Anonymous Analytics released the first salvo against Tianhe Chemicals Group Ltd (HKG:1619) a few days ago, accusing the $8 billion company of being a fraud – the company issued a response a short while later – Now Anonymous has just unleashed a 19 page response to Tianhe. The full report from Anonymous Analytics can be found below.
- Bogus Hacking Claims: Tianhe Chemicals Group Ltd’s bogus claim of hacking made so that it could bypass HKex review procedures and process.
- There Are Still Two Sets of Books: By claiming forgery, Tianhe has put itself in a corner. The original SAIC documents that we presented are authentic, have verifiable anti-counterfeit codes attached, and contain financial information corroborated by official government announcements and public news articles. We submitted the original SAIC filings to the SFC to be scrutinized and verified.
- Tax Evidence Still Does Not Support Prospectus: Tianhe Chemicals Group Ltd did not provide any proof they paid taxes that would support the numbers claimed in the prospectus. Moreover, Tianhe did not discredit any of the evidence we originally presented, including records from the Yi County government and the Fuxin Haizhou District Tax Bureau.
- Related-Party Customers Are Still… Related-Party Customers: Simply ignoring facts does not make them go away. Management has blatantly lied in the face of overwhelming evidence that its biggest customers are related parties and in no way can discredit the evidence we presented. In this response we provide new and additional evidence that Tianhe and its customers are related to each other.
- Export Data Shows CITIC International Cannot Do the Size of Business Claimed by Tianhe: CITIC International is the only undisputed independent third party SFC customer of Tianhe, but in this response, we present additional evidence that Tianhe Chemicals Group Ltd has egregiously overstating its business relationship with CITIC International.
- Tianhe Marred by Evidence of True Size of Anti-Mar Market: Management’s response neither provided an estimate for the anti-mar market size that would make Tianhe’s claims plausible, nor provided the names of any of its end-users of its anti-mar product.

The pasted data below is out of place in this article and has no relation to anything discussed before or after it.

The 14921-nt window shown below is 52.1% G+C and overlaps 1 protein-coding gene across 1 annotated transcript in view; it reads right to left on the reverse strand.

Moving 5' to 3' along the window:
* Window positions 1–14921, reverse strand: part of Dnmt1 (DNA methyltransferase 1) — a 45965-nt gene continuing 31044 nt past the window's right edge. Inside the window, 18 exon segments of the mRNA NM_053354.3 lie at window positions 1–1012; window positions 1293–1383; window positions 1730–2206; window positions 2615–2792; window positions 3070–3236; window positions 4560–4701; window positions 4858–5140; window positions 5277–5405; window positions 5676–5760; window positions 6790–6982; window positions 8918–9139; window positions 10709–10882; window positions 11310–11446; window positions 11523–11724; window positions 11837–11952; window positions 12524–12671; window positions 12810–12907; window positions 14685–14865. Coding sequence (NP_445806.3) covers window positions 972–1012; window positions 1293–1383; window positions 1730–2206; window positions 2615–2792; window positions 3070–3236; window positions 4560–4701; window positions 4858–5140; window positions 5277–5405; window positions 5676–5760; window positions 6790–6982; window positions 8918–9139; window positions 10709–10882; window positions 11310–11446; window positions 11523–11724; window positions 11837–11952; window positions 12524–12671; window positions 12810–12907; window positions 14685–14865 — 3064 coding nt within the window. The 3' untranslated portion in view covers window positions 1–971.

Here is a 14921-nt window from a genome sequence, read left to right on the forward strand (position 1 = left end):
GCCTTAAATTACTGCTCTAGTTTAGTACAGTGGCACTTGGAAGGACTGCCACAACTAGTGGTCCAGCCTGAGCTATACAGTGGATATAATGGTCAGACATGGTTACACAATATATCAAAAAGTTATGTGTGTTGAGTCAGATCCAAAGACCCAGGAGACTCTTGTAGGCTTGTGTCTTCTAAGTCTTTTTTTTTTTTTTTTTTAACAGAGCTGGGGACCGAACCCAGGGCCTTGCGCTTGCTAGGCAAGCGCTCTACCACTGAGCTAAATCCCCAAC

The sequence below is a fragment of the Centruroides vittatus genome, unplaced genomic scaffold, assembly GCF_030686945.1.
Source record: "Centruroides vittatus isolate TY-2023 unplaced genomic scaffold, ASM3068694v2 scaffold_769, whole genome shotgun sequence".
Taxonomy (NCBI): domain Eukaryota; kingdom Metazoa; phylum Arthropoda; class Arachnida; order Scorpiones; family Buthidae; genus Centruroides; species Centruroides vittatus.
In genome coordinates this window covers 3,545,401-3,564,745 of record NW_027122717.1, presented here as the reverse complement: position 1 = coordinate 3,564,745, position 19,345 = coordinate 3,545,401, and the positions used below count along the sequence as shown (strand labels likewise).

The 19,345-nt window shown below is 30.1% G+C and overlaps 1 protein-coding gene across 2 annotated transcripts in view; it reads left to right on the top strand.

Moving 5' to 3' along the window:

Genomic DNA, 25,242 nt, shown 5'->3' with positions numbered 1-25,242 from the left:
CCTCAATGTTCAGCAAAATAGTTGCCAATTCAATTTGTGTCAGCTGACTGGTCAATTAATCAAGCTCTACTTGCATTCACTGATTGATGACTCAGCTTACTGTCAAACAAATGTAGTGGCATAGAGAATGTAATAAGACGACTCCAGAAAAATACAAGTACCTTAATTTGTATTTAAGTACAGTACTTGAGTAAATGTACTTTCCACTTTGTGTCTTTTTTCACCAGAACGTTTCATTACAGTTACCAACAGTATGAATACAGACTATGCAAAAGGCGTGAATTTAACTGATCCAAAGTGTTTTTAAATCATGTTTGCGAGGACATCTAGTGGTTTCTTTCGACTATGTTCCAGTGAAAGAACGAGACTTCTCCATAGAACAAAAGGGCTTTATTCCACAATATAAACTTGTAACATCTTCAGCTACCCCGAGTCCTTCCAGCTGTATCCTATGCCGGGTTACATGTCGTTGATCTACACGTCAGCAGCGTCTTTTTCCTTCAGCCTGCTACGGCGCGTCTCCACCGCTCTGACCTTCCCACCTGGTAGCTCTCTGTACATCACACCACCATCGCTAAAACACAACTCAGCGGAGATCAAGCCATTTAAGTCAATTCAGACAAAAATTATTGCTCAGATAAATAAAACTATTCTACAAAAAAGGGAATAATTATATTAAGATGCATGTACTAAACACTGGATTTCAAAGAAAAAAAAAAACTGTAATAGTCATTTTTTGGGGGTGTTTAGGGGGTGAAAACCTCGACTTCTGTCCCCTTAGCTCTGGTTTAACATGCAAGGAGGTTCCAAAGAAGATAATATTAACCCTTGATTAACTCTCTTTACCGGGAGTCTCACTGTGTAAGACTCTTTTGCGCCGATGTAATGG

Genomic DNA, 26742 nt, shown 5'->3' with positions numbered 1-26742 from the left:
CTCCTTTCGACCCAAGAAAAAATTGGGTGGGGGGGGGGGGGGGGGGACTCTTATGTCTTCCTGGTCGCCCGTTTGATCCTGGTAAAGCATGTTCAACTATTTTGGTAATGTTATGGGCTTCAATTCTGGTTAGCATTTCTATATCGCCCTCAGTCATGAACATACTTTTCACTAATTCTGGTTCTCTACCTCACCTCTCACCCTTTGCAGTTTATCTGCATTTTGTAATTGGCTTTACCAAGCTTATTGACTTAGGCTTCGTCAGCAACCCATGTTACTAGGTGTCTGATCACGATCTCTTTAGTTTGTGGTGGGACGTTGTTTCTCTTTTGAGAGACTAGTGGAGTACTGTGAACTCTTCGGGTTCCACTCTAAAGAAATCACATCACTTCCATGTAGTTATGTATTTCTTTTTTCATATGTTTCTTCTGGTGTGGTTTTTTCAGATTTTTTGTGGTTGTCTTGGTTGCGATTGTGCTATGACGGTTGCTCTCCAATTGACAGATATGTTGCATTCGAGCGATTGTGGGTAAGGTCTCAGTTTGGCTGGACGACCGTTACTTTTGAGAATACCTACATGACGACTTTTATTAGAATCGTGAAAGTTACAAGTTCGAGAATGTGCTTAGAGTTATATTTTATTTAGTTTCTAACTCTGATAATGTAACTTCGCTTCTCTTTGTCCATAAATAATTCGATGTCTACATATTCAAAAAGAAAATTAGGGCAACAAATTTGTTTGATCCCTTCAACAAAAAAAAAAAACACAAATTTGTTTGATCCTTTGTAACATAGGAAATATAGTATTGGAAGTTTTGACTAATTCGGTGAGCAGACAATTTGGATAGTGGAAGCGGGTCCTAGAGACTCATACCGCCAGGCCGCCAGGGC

- Morgan Stanley Due Diligence “Seal of Approval” Worthless: Morgan Stanley due diligence is suspect at best, particularly where they have a significant financial interest in the subject company that they are seeking to further monetize. We point out an example of failed due diligence by the very same private equity fund that invested in Tianhe. Morgan Stanley is the only IPO promoter still publically supporting Tianhe.
Tianhe Chemicals Group Ltd – Introduction
After taking more than a week, Tianhe released a half-baked response to our 67 page report dated 2 September 2014, questioning its accounts. The 10 September release of Tianhe’s “clarification” was rather unceremonious, with Tianhe Management claiming its email system had been “hacked into” and was therefore compelled to release the clarification response immediately. This is despite the fact that the language of the clarification announcement makes clear that the HKex appears to have requested information and explanations from Tianhe and had still not received satisfactory answers.
For the record, we have no knowledge of any attempted hack. We seriously doubt there was ever any attempted hacking. We’re not even sure we understand the rationale behind why the supposed attempted hacking necessitated Management’s release of a clarification announcement while there were still outstanding queries from the HKex.
Shortly prior to these claims of being “hacked”, Reuters’ had published an article noting that the cost of borrowing Tianhe shares was climbing and further suggested that our report was gaining traction with investors. See the article here: http://www.reuters.com/article/2014/09/10/tianhe-chemicals-shorts-idUSL3N0RA2J520140910
We believe this whole farce of “hacking” was concocted by Tianhe so Management would have an excuse to release their response as soon as possible in order to stem the rising criticism in the media and among investors – without having to provide satisfactory answers to the HKex –in the hopes of temporarily propping up their sinking ship.
Full document below